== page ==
Above: what the authors suggest you do NOT do…
How y’all doing out there in the land of Ooo… srry for the dearth of new ‘content’ lately; it’s been v v busy here at PS dot com HQ. Anyhow, I recently came across an interesting article in an old issue of DB magazine concerning distant-mic’ing. The authors are Roger Anderson and Robert Schulein; you can download it here:
Essentially, the concept is that best-results with distant-mic’ing are obtained when the microphone is as close to the most prominent boundary (in most cases, the studio floor) as possible.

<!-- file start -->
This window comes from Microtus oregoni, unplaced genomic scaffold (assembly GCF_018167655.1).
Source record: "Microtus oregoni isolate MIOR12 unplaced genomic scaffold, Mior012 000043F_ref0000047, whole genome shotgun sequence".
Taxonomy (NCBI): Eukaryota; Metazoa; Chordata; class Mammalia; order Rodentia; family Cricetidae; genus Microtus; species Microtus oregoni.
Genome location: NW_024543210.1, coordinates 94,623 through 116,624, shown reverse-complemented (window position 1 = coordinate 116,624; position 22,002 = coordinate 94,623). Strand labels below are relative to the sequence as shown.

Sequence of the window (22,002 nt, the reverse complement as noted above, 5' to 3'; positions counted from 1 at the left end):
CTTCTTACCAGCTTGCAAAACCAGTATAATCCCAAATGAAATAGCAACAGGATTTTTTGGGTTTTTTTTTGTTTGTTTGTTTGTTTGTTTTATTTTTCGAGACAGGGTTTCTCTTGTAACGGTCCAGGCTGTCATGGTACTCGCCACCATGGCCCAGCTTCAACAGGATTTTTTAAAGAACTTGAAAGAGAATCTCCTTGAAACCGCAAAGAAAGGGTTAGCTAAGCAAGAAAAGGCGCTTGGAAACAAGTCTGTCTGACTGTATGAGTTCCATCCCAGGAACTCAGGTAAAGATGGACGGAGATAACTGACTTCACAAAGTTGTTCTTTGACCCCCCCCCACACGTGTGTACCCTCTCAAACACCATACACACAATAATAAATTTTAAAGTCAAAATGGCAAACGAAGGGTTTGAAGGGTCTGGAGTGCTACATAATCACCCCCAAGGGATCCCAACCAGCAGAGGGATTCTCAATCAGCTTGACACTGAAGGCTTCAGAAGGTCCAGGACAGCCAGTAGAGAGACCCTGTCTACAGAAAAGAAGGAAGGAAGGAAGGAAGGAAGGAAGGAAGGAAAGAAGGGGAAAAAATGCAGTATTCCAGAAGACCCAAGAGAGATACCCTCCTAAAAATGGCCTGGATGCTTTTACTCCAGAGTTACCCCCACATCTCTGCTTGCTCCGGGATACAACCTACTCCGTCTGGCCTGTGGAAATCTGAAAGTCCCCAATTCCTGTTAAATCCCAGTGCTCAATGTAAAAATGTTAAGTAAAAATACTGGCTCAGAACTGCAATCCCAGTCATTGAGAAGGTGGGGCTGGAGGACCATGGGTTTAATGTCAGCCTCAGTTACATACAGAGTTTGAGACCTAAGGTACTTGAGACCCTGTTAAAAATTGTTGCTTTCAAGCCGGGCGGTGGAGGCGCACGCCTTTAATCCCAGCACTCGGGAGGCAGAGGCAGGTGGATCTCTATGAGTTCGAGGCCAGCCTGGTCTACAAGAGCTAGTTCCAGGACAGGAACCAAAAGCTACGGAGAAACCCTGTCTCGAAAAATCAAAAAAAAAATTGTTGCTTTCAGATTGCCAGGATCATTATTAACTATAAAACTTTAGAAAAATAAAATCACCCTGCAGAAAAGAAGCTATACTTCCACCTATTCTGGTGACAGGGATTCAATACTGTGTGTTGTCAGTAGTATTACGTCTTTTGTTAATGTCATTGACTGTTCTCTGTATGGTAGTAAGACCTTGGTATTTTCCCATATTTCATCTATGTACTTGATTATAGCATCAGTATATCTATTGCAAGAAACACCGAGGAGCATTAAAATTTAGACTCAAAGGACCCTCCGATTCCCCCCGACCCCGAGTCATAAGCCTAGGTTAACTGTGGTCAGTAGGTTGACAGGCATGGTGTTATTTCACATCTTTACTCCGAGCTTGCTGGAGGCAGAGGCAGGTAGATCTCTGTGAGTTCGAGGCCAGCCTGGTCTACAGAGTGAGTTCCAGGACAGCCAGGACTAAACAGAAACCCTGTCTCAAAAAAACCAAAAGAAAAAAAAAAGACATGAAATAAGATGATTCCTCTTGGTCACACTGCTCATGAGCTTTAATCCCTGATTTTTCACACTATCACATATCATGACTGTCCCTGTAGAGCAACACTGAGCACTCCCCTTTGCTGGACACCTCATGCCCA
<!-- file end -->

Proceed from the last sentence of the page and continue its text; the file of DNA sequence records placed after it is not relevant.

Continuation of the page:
I use both a distant-mic and a close -mic on pretty much every instrument that I record at GCR; I don’t always use both sources, but shit, we’ve got a big, great-sounding room, why not record it? But I’ve always set the distant-mic on a stand approx. 4-feet above the floor, much like the diagram above. I carefully position it to obtain what I feel is an appropriate balance between direct and reflected sound, but I’ve never thought much about how far it is from the floor. Anderson & Schulein make a very compelling argument for doing otherwise, and I’m gonna give it a shot at this week’s sessions.